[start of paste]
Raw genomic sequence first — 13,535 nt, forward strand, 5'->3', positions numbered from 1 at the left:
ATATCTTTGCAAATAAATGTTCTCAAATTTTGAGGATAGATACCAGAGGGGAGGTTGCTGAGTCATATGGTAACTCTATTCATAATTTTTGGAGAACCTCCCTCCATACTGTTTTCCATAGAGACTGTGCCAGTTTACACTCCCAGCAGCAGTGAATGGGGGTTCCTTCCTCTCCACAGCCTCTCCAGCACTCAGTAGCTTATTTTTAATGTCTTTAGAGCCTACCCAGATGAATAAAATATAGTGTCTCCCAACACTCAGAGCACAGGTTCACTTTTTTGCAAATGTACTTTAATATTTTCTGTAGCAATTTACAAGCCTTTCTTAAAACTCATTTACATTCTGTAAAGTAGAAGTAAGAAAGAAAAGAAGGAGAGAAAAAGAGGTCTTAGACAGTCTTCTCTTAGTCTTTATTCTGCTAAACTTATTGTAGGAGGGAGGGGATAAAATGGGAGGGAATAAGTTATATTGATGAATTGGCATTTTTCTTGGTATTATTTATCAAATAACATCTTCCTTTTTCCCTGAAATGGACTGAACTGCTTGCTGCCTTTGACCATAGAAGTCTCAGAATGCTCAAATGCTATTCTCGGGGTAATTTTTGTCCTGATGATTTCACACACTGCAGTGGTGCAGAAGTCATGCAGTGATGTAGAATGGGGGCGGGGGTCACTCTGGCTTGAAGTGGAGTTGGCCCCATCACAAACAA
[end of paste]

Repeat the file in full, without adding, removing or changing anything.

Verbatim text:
Raw genomic sequence first — 13,535 nt, forward strand, 5'->3', positions numbered from 1 at the left:
ATATCTTTGCAAATAAATGTTCTCAAATTTTGAGGATAGATACCAGAGGGGAGGTTGCTGAGTCATATGGTAACTCTATTCATAATTTTTGGAGAACCTCCCTCCATACTGTTTTCCATAGAGACTGTGCCAGTTTACACTCCCAGCAGCAGTGAATGGGGGTTCCTTCCTCTCCACAGCCTCTCCAGCACTCAGTAGCTTATTTTTAATGTCTTTAGAGCCTACCCAGATGAATAAAATATAGTGTCTCCCAACACTCAGAGCACAGGTTCACTTTTTTGCAAATGTACTTTAATATTTTCTGTAGCAATTTACAAGCCTTTCTTAAAACTCATTTACATTCTGTAAAGTAGAAGTAAGAAAGAAAAGAAGGAGAGAAAAAGAGGTCTTAGACAGTCTTCTCTTAGTCTTTATTCTGCTAAACTTATTGTAGGAGGGAGGGGATAAAATGGGAGGGAATAAGTTATATTGATGAATTGGCATTTTTCTTGGTATTATTTATCAAATAACATCTTCCTTTTTCCCTGAAATGGACTGAACTGCTTGCTGCCTTTGACCATAGAAGTCTCAGAATGCTCAAATGCTATTCTCGGGGTAATTTTTGTCCTGATGATTTCACACACTGCAGTGGTGCAGAAGTCATGCAGTGATGTAGAATGGGGGCGGGGGTCACTCTGGCTTGAAGTGGAGTTGGCCCCATCACAAACAA